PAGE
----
July 24, 2019
As summer wheat came ripe, so did I, born at home, on the kitchen floor. Ma crouched, barefoot, bare bottomed over the swept boards, because that’s where Daddy said it’d be best.
July 19, 2019
The men of Bravo are not cold. It’s a chilly and windwhipped Thanksgiving Day with sleet and freezing rain forecast for late afternoon, but Bravo is nicely blazed on Jack and Cokes thanks to the epic crawl of game-day traffic and the limo’s minibar.
July 18, 2019
Scene One: The exterior of a two-story corner building on a street in New Orleans which is named Elysian Fields and runs between the L&N tracks and the river. The section is poor but, unlike corresponding sections in other American cities, it has a raffish charm. The houses are mostly white frame, weathered grey, with rickety outside stairs and galleries and quaintly ornamented gables. This building contains two flats, upstairs and down. Faded white stairs ascend to the entrances of both.
July 17, 2019
I would never have gone after my mother with a knife, not when a credit card is cleaner and cut just as deep. It’s not like I was going after her at all–mostly what I wanted was to get as far away from her as possible, and her wife’s wallet was sitting on the dining room table with the mail, just waiting to be opened.
July 12, 2019
Hans Scholl held his head high and his eyes fixed straight as he stepped forward smarting, marching shoulder to shoulder with his comrades in the Hitler Youth.
July 11, 2019
For the first fifteen years of our lives, Danny and I lived within five blocks of each other and neither of us knew of the other’s existence.
July 10, 2019
I am immune to emotion. I have been ever since I can remember. Which is helpful when people appeal to my sympathy. I don’t seem to have any.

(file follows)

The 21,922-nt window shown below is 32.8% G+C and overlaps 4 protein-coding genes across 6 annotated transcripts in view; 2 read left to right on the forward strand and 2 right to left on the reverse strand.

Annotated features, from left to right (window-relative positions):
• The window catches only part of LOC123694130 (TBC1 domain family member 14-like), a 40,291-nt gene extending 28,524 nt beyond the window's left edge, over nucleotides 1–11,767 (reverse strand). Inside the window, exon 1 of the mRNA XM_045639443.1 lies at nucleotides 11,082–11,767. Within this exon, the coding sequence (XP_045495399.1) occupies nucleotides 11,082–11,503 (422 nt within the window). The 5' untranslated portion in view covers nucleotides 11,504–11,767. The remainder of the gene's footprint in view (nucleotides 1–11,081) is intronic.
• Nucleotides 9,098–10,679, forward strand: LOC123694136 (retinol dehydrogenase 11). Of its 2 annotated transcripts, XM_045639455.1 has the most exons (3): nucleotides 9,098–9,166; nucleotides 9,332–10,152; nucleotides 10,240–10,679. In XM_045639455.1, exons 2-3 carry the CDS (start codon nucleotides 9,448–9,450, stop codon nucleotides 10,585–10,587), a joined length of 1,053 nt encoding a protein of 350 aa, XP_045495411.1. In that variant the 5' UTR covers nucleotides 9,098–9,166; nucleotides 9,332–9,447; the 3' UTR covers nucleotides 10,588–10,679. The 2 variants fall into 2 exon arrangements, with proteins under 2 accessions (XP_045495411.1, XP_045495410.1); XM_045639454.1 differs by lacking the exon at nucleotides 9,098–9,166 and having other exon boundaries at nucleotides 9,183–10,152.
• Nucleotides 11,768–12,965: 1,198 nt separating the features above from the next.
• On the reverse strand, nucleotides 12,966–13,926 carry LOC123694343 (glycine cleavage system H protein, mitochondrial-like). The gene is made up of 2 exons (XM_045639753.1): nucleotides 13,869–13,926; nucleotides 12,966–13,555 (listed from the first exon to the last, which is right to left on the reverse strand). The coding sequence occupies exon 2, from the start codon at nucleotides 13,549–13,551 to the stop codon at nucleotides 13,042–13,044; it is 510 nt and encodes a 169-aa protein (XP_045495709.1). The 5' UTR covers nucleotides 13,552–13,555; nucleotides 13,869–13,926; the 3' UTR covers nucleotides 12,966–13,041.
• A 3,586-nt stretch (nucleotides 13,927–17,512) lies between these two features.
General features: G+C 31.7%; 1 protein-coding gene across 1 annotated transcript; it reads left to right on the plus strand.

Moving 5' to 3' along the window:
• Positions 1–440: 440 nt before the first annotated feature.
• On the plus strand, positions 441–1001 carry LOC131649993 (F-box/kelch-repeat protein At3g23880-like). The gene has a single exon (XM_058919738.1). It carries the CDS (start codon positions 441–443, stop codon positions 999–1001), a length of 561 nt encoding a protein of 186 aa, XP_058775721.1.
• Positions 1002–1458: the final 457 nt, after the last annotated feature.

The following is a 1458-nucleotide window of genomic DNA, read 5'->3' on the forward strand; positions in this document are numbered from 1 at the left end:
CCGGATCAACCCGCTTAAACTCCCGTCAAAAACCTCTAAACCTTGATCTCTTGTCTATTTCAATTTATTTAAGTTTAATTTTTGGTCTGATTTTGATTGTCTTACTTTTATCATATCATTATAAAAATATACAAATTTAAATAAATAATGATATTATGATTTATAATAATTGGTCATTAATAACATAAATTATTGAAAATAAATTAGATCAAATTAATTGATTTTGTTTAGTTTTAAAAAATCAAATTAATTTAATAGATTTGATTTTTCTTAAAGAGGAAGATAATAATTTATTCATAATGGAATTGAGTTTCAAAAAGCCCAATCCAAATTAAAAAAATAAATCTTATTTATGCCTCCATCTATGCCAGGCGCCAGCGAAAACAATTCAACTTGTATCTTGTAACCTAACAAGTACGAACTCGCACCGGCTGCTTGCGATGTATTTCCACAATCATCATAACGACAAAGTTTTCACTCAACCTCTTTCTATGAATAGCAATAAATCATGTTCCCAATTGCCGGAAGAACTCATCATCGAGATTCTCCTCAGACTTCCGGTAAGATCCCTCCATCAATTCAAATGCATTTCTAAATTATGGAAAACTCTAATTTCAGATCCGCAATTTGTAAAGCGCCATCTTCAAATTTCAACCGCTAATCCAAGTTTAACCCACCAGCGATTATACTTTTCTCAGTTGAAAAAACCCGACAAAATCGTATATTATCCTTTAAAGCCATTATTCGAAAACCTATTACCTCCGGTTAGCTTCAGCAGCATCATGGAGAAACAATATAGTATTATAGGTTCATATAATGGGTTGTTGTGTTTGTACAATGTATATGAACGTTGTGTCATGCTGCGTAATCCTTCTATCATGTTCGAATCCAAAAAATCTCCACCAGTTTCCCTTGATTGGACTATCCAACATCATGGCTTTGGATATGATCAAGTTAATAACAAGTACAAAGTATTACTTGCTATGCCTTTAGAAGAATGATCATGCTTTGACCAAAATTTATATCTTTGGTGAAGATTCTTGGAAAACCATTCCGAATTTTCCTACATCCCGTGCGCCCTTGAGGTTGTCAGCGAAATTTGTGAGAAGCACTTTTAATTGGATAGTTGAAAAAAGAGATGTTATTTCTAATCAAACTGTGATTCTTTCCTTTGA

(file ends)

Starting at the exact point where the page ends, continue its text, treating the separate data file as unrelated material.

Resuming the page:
July 5, 2019
I went back to the Devon School not long ago, and found it looking oddly newer than when I was a student there fifteen years before.
July 4, 2019
Eleanor Roosevelt never wanted to be a president’s wife.
July 3, 2019
“Lord knows we are tired today as we gather here in fellowship and sorrow, in brotherhood and despair, for the going home ceremony of fourteen-year-old Bobby Green.” Pastor Loving rocked forward as he spoke.
June 28, 2019
Gramps says that I am a country girl at heart, and that is true. I have lived most of my 13 years in Bybanks, Kentucky, which is not much more than a caboodle of houses roosting in a green spot along the Ohio River.
June 27, 2019
I spent much of my childhood listening to the sound of striving. It came in the form of bad music, or at least in amateur music, coming up through the floorboards of my bedroom–the plink plink plink of students sitting downstairs at my great-aunt Robbie’s piano, slowly and imperfectly learning their scales.
June 26, 2019
He wished the phone would stop ringing. It was bad enough to be sick let alone having a phone ring all night long.